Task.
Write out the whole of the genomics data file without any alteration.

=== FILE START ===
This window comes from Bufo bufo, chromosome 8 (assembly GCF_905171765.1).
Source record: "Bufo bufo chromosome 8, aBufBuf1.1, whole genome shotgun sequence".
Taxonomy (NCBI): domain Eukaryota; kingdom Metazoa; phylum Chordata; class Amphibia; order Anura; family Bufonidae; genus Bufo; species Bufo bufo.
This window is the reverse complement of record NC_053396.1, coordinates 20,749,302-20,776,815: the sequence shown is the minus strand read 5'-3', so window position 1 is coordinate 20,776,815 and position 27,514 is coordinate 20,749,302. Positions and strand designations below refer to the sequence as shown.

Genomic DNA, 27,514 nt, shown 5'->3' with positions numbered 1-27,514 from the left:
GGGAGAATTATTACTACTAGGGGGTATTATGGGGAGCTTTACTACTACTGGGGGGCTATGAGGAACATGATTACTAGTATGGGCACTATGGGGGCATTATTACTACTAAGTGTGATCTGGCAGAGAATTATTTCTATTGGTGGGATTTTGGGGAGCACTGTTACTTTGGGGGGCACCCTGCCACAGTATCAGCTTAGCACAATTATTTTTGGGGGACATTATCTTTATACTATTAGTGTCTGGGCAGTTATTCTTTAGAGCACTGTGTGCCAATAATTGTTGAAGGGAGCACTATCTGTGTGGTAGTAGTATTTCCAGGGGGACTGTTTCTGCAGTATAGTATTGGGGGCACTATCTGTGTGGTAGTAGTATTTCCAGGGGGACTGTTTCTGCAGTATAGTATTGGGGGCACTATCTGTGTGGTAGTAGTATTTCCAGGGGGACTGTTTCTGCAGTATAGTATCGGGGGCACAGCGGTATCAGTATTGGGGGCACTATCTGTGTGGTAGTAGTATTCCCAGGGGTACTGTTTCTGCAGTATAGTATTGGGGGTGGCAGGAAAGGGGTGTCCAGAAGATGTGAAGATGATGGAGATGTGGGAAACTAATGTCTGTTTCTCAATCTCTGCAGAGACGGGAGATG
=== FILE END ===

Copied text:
This window comes from Bufo bufo, chromosome 8 (assembly GCF_905171765.1).
Source record: "Bufo bufo chromosome 8, aBufBuf1.1, whole genome shotgun sequence".
Taxonomy (NCBI): domain Eukaryota; kingdom Metazoa; phylum Chordata; class Amphibia; order Anura; family Bufonidae; genus Bufo; species Bufo bufo.
This window is the reverse complement of record NC_053396.1, coordinates 20,749,302-20,776,815: the sequence shown is the minus strand read 5'-3', so window position 1 is coordinate 20,776,815 and position 27,514 is coordinate 20,749,302. Positions and strand designations below refer to the sequence as shown.

Genomic DNA, 27,514 nt, shown 5'->3' with positions numbered 1-27,514 from the left:
GGGAGAATTATTACTACTAGGGGGTATTATGGGGAGCTTTACTACTACTGGGGGGCTATGAGGAACATGATTACTAGTATGGGCACTATGGGGGCATTATTACTACTAAGTGTGATCTGGCAGAGAATTATTTCTATTGGTGGGATTTTGGGGAGCACTGTTACTTTGGGGGGCACCCTGCCACAGTATCAGCTTAGCACAATTATTTTTGGGGGACATTATCTTTATACTATTAGTGTCTGGGCAGTTATTCTTTAGAGCACTGTGTGCCAATAATTGTTGAAGGGAGCACTATCTGTGTGGTAGTAGTATTTCCAGGGGGACTGTTTCTGCAGTATAGTATTGGGGGCACTATCTGTGTGGTAGTAGTATTTCCAGGGGGACTGTTTCTGCAGTATAGTATTGGGGGCACTATCTGTGTGGTAGTAGTATTTCCAGGGGGACTGTTTCTGCAGTATAGTATCGGGGGCACAGCGGTATCAGTATTGGGGGCACTATCTGTGTGGTAGTAGTATTCCCAGGGGTACTGTTTCTGCAGTATAGTATTGGGGGTGGCAGGAAAGGGGTGTCCAGAAGATGTGAAGATGATGGAGATGTGGGAAACTAATGTCTGTTTCTCAATCTCTGCAGAGACGGGAGATG